The watch is 50 fathoms waterproof, which was the greatest depth divers could safely reach using a one-time oxygen combination. It had a double o-ring gasket instead of the customary crown and a screwed case back. It also had an automated and antimagnetic mechanism that eliminated the need to wind the watch regularly. Following that, German, American, and Spanish special forces adopted the huge and durable wristwatch.
3. Calendrier Chinois Traditionnel
This model is the first Blancpain watch to include a traditional Chinese calendar. It was designed in 2012 and covers not just the Gregorian calendar’s minutes and hours, but also the Chinese calendar’s essential elements. The zodiac signs, double hour indication, five elements, date, current month, moon phases, an indication of intercalary months, and celestial stems are all included. The watch is notable in watchmaking history since it is the first time the traditional Chinese calendar has been undertaken, qualifying it as a historical horological complication. The Calibre 3638 is a self-winding watch with a production limit of 20 units each year.
4. The Ladybird
Blancpain designed the first Ladybird in 1956. This lovely woman’s watch was notable for setting a global record for being the world’s tiniest round watch. It used the Caliber R550 movement, which was only 11.85mm in diameter yet had a 40-hour power reserve. It was a tremendous accomplishment in the circumstances of the time. The Ladybird model was always a staple of Blancpain’s ladies’ lines throughout the last six decades. Variations included versions set with gems or models with interchangeable straps as priorities have shifted.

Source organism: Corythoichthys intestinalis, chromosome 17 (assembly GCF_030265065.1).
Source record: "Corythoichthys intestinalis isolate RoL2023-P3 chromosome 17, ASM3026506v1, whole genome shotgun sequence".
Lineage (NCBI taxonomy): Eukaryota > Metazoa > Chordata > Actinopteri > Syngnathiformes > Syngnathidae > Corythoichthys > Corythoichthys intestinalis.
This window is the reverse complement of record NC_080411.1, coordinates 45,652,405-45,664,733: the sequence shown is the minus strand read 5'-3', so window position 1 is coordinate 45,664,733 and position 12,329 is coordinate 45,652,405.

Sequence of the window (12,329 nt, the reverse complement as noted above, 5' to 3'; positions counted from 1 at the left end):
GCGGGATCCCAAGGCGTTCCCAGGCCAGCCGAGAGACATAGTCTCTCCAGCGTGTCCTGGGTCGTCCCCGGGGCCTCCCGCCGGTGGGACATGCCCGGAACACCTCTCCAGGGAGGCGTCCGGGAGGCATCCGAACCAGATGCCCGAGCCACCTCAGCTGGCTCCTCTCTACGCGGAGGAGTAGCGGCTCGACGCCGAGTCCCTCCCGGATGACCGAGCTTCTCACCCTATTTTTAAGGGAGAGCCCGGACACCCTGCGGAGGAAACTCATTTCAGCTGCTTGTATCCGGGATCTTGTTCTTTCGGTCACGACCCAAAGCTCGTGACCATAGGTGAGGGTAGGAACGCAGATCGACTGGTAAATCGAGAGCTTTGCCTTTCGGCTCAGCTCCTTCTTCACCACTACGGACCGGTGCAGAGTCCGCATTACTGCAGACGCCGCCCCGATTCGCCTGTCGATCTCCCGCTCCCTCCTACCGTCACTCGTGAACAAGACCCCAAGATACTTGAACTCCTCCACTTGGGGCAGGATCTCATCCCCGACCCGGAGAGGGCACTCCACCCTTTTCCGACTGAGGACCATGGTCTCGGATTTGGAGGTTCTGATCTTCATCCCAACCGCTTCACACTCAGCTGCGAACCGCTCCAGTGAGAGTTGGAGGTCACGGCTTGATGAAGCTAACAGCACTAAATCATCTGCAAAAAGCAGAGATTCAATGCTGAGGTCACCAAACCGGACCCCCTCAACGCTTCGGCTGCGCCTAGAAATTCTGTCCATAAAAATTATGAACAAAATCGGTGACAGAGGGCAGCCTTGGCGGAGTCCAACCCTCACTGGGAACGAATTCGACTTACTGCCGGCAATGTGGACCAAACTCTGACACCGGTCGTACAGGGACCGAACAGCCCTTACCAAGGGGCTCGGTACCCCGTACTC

A 60th-anniversary version of the Ladybird was exhibited at Baselworld in 2016. It features a modern Caliber 6150 self-winding mechanism, which is still one of the world’s tiniest. It comes with a 32-diamond bezel and a white-cold casing. The hour markers have eight diamonds placed in them, the hour and minute hands are openwork, and the dial has a classic mother of pearl flora theme.
5. 2013 Tourbillon Carrousel
This watch shocked the world when it was unveiled at Baselworld in 2013 because it merged the two systems for compensating for the force of gravity on the watch’s balance wheel in one wristwatch. The tourbillon is more well-known than the carrousel. Within each mechanism, there are different gear trains. Blancpain is the first watchmaker to integrate the two in one wristwatch. Each complication is marked to state what is accurate. Since the intricacies within the watch are visible through the sapphire case back, the timepiece appears to be gorgeous. With its flinque ornamentation surrounding the carrousel, it attracts the eyes of many.
In A Nutshell
Blancpain’s operation exudes elegance and uniqueness for over two centuries. The watches have never had digital displays or with quartz. Each watch is made by hand by a single watchmaker in tiny batches of less than thirty pieces per day. The firm is known for its intricate mechanical watches, including the thinnest watch movement ever made, the tiniest watch mechanism, and the first deep-diving watch.